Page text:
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Hi.. I need to know what type of mattress and pillows are best for a high humidity climate like Hawaii. The home we are moving into has no air conditioning or heater so we can't control the humidity at all except for opening the windows. I don't want to buy a mattress and have it end up with mold or mildew. What type is best? Or does a cover help control moisture in the mattress? Does the same stand true for pillows also? We don't mind paying for a great bed, we just don't want it ruined by mold/mildew in a year. Any recommendations?

asked May 08 '13
Sabrina R's gravatar image
Sabrina R from Kalaheo, HI
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Lots of good advice. And everyone has their favorite style, including me. We sell air technology by Comfortaire, like others it can be opened to inspect and clean if need be. Mold is everywhere, it will live on foam. That being said, also consider a dehumidifier, they are not that expensive and they will remove humidity. From the sounds of it, the sea breeze must keep the temperature manageable, or else AC would be in the house. As long as there is air movement, mold is kept a little in check. Comfortaire uses bamboo in many of their covers, and CertiPUR-US foams.

Check with neighbors and see if mold is indeed a problem before worrying too much. Always buy the mattress that feels the best to YOU. Shop stores that answer questions and don't unnecessarily move you to a specific brand. Buy from a store that offers a sleep trial, or return privilege. And enjoy the 50th state, I hear its nice! ;)

answered May 08 '13
Tom Heller's gravatar image
Tom Heller ♦
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Dear Sabrina, When you asked about a mattress for humidity, there is but one mattress that is "Best In Class" it is the Somnium Company Mattress. They are the ultimate in air circulation. It is unlike any other mattress!!! They have minimal foam, which by the way they use mold resistant foams, but the huge story is their incredible omni directional automotive grade plastic spring. Go to their web site it is easier to understand. Air is free to flow through the mattress springs like no other mattress. I think they carry it at C.S. Wo & Sons in Hawaii. It is a very comfortable mattress too! You can also unzip and wash the entire cover, which is edged with venting mesh! It is perfect for what you are looking for!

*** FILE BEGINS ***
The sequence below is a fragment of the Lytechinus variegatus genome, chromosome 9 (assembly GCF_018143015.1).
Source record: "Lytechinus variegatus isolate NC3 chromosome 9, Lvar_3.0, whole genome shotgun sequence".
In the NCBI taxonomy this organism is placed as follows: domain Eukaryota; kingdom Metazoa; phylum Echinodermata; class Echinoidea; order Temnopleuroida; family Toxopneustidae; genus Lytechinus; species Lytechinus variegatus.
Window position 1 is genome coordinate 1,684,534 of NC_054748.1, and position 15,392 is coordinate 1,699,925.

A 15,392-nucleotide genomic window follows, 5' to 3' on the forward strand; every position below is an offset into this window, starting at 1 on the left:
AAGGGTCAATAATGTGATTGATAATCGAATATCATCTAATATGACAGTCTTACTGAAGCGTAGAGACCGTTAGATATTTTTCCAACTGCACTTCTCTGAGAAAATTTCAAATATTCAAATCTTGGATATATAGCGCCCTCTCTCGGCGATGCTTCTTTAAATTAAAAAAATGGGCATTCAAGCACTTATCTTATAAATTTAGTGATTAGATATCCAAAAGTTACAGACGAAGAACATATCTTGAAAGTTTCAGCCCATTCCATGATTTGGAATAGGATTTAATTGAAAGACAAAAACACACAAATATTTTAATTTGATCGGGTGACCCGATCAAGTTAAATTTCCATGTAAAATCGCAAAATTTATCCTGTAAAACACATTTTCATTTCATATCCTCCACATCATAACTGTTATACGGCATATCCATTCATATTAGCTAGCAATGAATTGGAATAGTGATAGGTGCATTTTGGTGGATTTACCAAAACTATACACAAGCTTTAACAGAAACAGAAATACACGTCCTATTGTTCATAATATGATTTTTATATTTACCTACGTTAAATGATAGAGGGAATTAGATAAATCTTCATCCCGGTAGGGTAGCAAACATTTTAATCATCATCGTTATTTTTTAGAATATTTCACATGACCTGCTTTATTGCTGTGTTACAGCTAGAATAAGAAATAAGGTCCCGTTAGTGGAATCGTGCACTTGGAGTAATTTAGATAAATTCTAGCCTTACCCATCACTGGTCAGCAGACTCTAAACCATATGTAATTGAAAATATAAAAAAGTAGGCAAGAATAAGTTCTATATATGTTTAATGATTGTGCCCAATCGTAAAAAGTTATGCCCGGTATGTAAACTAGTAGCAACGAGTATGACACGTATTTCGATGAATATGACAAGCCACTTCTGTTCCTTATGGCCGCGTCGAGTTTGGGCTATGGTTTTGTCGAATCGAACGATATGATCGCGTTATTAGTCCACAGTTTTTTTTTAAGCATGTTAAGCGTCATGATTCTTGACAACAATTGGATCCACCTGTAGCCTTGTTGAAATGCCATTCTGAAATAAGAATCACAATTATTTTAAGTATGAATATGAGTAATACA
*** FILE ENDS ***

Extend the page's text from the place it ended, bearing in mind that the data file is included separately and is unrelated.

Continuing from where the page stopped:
answered May 08 '13
Jimi Breazeale's gravatar image
Jimi Breazeale ♦
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May 08 '13

Hi Sabrina,

Thank you for your question!

The most important thing for a hot, humid environment is actually the bedding you use. Make sure you are using a bedding ensemble with highly breathable fabrics. Nothing with polyester, etc.

The best mattresses for a hot, humid environment are ones that you can move around easily in, that don't conform as much to your body. A firm or plush firm model would be best.

However, major brands have largely addressed their mattresses being too hot. So, you may want to choose the one that is most comfortable for you.

Also, I would recommend that you speak with a representative of a local Hawaii store that is an experienced staff member. They should be able to assist you with a specific recommendation.

Thank you again and if you have any questions please feel free to give us a call to discuss!

Have a wonderful day,

Kevin Williams

Back To Bed


answered May 08 '13
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Kevin Williams ♦
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Mattresses made of polyurethane foam and synthetics do not do well in the heat if you are concerned about toxic chemicals. Because as the foam heats up you get more toxic off-gassing of chemicals such as chemical flame retardants, formaldehyde and petroleum oil based urethane foams.

I think the best combination is organic latex, organic wool and organic cotton. No FR materials or synthetic latex which is toxic also. I like to use a coconut rug coir fiber under the mattress to absorb moisture. Especially if you are going to put it on the floor, in that case I would recommend two (1) inch layers of coconut fiber.

Also, a mattress that has a zipper casing like the 100% organic ones we make here at Mountain Air Organic Beds. Our mattresses would allow you to unzip your mattress and inspect it for mold. If you do see mold you know you can expose the layers (not to direct sunlight) but to the air and that will allow the mold to dry out in a few days.

If you don't have air or heat you should also stay away from memory foam. Memory foam will feel very soft in heat and very hard in cold temperatures and difficult to get a consistent feel.

If you would like to learn more about how we make organic mattresses and why our mattresses would make a great bed for you, please visit our website.

answered May 08 '13
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Joyce Walker... ♦
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May 08 '13

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Asked: May 08 '13

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